Read Emek Shaveh’s full analysis here: “Humanitarianism Hebron Style.”
Since March 2020, HaMoked has been fighting for the rights of Palestinian landowners to access their land located in the “seam zone” (i.e., in the West Bank but on the Israeli side of the separation barrier). Israel requires these landowners to coordinate with the Israeli military in order to obtain permits to go beyond the barrier. With the outbreak of the Coronavirus pandemic, the IDF began severely limiting the issuance of permits, and has now reportedly suspended all entry permits indefinitely. The IDF claims that the restrictions are meant to stop the spread of the virus.
These restrictions have severe implications for Palestinians, in addition to violating their property rights. For instance, HaMoked reports that the closure affects commercial activity and has shuttered businesses for several weeks. There are also about 100 Palestinians in the northern West Bank who are literally trapped, since their homes are located within the seam zone (in a section of the village of Nazlat ‘Isa, in the Tulkarm District, that lies beyond the separation barrier).
On May 4th HaMoked sent a new letter to the military demanding that access be reinstated in accordance with existing regulations.
Amb. Friedman Gives Two Interviews Clarifying (Once Against) Total Support for Annexation; Pompeo To Visit Israel Soon
In two separate interviews with Israeli outlets this week in commemoration of the two year anniversary of moving the U.S. Embassy to Jerusalem, U.S. Ambassador David Friedman again clarified that the Trump Administration is prepared to recognize annexation as soon as Israel moves forward, which Friedman says can happen in the coming weeks.
In a May 6th interview with Israel Hayom – the free, right-wing Israeli daily newspaper financed by Sheldon Adelson – Friedman stressed that the U.S. has not conditioned its support for Israeli annexation. The only “requirement” – which cannot be fairly described as such – of the Israeli government is that Netanyahu commits to the principle of negotiating with the Palestinians “in good faith” on the basis of the Trump Plan, if the Palestinian leadership first accepts that and decides to come to the table within the next four years. Friedman told Israel Hayom that Netanyahu has already met this “requirement.” Setting aside the fact that no Palestinian leader will agree to negotiate with Israel on the basis of a plan that, in advance, gives Israel almost everything that was supposed to be on the table in negotiations, the “requirement” is still entirely hollow. Even if Netanyahu were to commit to negotiate with the Palestinians on this basis, there is no way to compel a future Israeli leader to honor that commitment.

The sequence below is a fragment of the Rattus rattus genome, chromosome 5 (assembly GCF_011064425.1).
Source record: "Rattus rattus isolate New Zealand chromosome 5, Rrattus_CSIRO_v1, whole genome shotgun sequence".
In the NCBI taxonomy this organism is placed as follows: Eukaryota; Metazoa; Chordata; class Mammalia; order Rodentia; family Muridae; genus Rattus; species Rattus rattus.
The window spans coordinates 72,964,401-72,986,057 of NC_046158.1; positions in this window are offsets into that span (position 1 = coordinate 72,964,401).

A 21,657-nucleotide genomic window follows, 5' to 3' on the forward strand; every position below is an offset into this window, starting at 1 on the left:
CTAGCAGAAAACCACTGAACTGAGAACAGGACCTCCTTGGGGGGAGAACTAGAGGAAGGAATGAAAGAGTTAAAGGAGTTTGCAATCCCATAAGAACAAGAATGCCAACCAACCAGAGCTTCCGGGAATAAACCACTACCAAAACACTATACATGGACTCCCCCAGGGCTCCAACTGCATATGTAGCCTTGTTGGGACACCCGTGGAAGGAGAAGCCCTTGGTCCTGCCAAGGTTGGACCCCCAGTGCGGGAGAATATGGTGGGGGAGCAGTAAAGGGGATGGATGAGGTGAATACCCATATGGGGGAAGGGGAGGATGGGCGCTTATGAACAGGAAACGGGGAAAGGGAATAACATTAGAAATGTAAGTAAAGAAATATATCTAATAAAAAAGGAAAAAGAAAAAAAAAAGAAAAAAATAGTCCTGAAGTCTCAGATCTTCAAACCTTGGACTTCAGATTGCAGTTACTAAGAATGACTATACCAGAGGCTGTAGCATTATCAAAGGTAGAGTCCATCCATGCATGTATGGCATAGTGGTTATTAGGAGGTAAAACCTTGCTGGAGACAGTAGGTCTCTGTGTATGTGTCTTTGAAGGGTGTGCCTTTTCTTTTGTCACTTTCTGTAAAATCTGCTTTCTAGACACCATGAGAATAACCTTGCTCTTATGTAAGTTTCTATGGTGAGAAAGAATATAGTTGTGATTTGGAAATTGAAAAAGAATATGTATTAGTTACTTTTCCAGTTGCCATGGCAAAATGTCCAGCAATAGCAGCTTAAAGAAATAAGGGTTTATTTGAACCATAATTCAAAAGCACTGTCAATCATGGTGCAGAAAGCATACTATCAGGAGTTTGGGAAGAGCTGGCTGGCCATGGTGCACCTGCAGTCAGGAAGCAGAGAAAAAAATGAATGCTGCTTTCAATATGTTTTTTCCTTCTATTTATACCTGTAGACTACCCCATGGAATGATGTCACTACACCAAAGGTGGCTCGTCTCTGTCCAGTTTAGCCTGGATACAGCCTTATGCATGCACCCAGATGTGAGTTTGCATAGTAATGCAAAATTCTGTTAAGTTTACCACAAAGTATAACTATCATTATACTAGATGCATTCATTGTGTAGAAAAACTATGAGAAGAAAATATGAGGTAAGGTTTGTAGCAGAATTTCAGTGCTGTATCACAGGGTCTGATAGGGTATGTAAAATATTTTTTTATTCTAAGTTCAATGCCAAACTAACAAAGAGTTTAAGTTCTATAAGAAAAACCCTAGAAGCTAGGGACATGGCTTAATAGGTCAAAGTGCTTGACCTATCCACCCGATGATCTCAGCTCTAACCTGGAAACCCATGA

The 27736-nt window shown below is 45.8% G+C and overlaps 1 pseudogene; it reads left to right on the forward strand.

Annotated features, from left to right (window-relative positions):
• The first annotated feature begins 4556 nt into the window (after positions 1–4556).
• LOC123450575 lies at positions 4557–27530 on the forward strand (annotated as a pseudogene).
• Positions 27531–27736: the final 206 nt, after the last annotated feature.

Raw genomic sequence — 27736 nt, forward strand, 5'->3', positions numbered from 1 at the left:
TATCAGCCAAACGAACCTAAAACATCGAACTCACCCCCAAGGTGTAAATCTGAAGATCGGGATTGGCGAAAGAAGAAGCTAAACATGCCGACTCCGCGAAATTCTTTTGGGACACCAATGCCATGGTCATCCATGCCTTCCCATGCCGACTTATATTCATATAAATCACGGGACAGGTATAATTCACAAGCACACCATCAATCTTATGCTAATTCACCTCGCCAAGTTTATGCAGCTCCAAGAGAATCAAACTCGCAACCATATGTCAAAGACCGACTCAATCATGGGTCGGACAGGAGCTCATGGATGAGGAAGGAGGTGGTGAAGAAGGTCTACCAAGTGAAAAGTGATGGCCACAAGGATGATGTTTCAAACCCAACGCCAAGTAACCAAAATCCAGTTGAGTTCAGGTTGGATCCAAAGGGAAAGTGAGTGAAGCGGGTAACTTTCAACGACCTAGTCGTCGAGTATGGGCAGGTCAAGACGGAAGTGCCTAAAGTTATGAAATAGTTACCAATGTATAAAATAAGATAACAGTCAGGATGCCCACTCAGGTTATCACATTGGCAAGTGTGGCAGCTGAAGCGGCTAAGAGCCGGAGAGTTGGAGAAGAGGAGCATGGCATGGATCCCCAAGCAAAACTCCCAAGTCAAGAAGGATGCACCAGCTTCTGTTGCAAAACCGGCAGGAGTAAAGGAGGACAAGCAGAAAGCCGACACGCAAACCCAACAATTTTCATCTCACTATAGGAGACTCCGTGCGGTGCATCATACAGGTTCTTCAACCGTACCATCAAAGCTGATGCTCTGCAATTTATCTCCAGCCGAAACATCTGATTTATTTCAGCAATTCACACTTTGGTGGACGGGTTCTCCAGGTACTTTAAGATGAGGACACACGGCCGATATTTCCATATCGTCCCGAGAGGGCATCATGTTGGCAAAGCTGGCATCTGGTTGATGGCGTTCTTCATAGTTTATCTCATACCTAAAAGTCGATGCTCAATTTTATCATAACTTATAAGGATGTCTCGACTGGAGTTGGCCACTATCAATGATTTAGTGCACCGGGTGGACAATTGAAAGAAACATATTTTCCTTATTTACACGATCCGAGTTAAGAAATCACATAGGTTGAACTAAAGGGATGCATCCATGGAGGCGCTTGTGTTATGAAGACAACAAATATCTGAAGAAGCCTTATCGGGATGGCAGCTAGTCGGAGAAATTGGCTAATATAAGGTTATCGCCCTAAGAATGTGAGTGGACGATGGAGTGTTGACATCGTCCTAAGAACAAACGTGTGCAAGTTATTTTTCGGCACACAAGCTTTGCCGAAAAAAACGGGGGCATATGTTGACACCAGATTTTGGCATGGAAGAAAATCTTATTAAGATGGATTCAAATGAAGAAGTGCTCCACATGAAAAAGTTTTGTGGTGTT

Friedman made this even clearer in a second interview with the Jerusalem Post:
“The expectation is that the prime minister will agree to negotiate — and if the Palestinians show up, he will negotiate in good faith based on this plan…I don’t see this as anything more than a commitment by the prime minister…[and] I’m not going to prejudge what good faith means.”